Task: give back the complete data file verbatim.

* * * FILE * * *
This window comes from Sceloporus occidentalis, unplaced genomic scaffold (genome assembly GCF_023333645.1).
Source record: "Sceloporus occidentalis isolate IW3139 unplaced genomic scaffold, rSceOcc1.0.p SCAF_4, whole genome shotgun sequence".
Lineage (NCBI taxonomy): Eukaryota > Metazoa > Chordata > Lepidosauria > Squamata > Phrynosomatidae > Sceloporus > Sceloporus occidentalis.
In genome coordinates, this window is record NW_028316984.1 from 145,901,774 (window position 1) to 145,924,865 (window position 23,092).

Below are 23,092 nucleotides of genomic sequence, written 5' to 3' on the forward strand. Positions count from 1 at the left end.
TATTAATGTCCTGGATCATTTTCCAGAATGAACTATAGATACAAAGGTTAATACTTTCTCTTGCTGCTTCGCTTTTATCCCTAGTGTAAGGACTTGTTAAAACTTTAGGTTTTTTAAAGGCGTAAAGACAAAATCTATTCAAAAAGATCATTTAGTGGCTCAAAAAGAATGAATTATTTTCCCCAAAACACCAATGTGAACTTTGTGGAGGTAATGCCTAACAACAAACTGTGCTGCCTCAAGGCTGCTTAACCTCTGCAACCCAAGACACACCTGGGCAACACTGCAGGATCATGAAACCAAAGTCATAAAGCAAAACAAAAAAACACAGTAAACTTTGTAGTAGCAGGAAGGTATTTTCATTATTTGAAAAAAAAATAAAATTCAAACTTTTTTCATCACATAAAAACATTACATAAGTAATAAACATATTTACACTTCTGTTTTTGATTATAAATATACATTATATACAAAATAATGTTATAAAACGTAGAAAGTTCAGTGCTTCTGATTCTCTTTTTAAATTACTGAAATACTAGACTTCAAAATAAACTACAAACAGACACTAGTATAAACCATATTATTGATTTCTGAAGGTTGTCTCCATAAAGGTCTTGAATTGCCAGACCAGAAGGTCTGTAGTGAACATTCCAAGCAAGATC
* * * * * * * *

This window comes from Sceloporus occidentalis, unplaced genomic scaffold (genome assembly GCF_023333645.1).
Source record: "Sceloporus occidentalis isolate IW3139 unplaced genomic scaffold, rSceOcc1.0.p SCAF_4, whole genome shotgun sequence".
Lineage (NCBI taxonomy): Eukaryota > Metazoa > Chordata > Lepidosauria > Squamata > Phrynosomatidae > Sceloporus > Sceloporus occidentalis.
In genome coordinates, this window is record NW_028316984.1 from 145,901,774 (window position 1) to 145,924,865 (window position 23,092).

Below are 23,092 nucleotides of genomic sequence, written 5' to 3' on the forward strand. Positions count from 1 at the left end.
TATTAATGTCCTGGATCATTTTCCAGAATGAACTATAGATACAAAGGTTAATACTTTCTCTTGCTGCTTCGCTTTTATCCCTAGTGTAAGGACTTGTTAAAACTTTAGGTTTTTTAAAGGCGTAAAGACAAAATCTATTCAAAAAGATCATTTAGTGGCTCAAAAAGAATGAATTATTTTCCCCAAAACACCAATGTGAACTTTGTGGAGGTAATGCCTAACAACAAACTGTGCTGCCTCAAGGCTGCTTAACCTCTGCAACCCAAGACACACCTGGGCAACACTGCAGGATCATGAAACCAAAGTCATAAAGCAAAACAAAAAAACACAGTAAACTTTGTAGTAGCAGGAAGGTATTTTCATTATTTGAAAAAAAAATAAAATTCAAACTTTTTTCATCACATAAAAACATTACATAAGTAATAAACATATTTACACTTCTGTTTTTGATTATAAATATACATTATATACAAAATAATGTTATAAAACGTAGAAAGTTCAGTGCTTCTGATTCTCTTTTTAAATTACTGAAATACTAGACTTCAAAATAAACTACAAACAGACACTAGTATAAACCATATTATTGATTTCTGAAGGTTGTCTCCATAAAGGTCTTGAATTGCCAGACCAGAAGGTCTGTAGTGAACATTCCAAGCAAGATC